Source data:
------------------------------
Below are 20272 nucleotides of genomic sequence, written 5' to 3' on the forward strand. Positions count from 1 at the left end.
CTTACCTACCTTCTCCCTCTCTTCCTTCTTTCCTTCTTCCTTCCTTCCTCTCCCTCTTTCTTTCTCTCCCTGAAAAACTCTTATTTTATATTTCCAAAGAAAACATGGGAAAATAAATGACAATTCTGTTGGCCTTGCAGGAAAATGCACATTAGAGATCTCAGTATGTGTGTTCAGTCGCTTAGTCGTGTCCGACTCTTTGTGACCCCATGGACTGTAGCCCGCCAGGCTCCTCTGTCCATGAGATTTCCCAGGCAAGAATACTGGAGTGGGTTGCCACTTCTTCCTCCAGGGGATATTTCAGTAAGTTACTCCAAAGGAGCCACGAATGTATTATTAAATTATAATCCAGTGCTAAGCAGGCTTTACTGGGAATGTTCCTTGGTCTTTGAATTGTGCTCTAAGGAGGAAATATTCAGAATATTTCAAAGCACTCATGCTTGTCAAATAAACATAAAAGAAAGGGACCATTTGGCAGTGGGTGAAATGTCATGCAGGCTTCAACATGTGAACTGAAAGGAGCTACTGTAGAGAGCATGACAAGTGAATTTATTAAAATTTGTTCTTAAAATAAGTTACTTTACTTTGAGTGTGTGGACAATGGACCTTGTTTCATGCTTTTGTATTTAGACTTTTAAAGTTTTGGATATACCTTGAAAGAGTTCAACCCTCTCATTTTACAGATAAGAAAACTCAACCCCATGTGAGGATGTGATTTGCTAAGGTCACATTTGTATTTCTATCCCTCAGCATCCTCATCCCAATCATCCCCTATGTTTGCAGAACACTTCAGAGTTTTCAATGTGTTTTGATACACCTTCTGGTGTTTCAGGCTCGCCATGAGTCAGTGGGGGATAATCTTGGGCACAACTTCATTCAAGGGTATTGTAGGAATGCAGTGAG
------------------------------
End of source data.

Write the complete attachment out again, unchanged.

Below are 20272 nucleotides of genomic sequence, written 5' to 3' on the forward strand. Positions count from 1 at the left end.
CTTACCTACCTTCTCCCTCTCTTCCTTCTTTCCTTCTTCCTTCCTTCCTCTCCCTCTTTCTTTCTCTCCCTGAAAAACTCTTATTTTATATTTCCAAAGAAAACATGGGAAAATAAATGACAATTCTGTTGGCCTTGCAGGAAAATGCACATTAGAGATCTCAGTATGTGTGTTCAGTCGCTTAGTCGTGTCCGACTCTTTGTGACCCCATGGACTGTAGCCCGCCAGGCTCCTCTGTCCATGAGATTTCCCAGGCAAGAATACTGGAGTGGGTTGCCACTTCTTCCTCCAGGGGATATTTCAGTAAGTTACTCCAAAGGAGCCACGAATGTATTATTAAATTATAATCCAGTGCTAAGCAGGCTTTACTGGGAATGTTCCTTGGTCTTTGAATTGTGCTCTAAGGAGGAAATATTCAGAATATTTCAAAGCACTCATGCTTGTCAAATAAACATAAAAGAAAGGGACCATTTGGCAGTGGGTGAAATGTCATGCAGGCTTCAACATGTGAACTGAAAGGAGCTACTGTAGAGAGCATGACAAGTGAATTTATTAAAATTTGTTCTTAAAATAAGTTACTTTACTTTGAGTGTGTGGACAATGGACCTTGTTTCATGCTTTTGTATTTAGACTTTTAAAGTTTTGGATATACCTTGAAAGAGTTCAACCCTCTCATTTTACAGATAAGAAAACTCAACCCCATGTGAGGATGTGATTTGCTAAGGTCACATTTGTATTTCTATCCCTCAGCATCCTCATCCCAATCATCCCCTATGTTTGCAGAACACTTCAGAGTTTTCAATGTGTTTTGATACACCTTCTGGTGTTTCAGGCTCGCCATGAGTCAGTGGGGGATAATCTTGGGCACAACTTCATTCAAGGGTATTGTAGGAATGCAGTGAG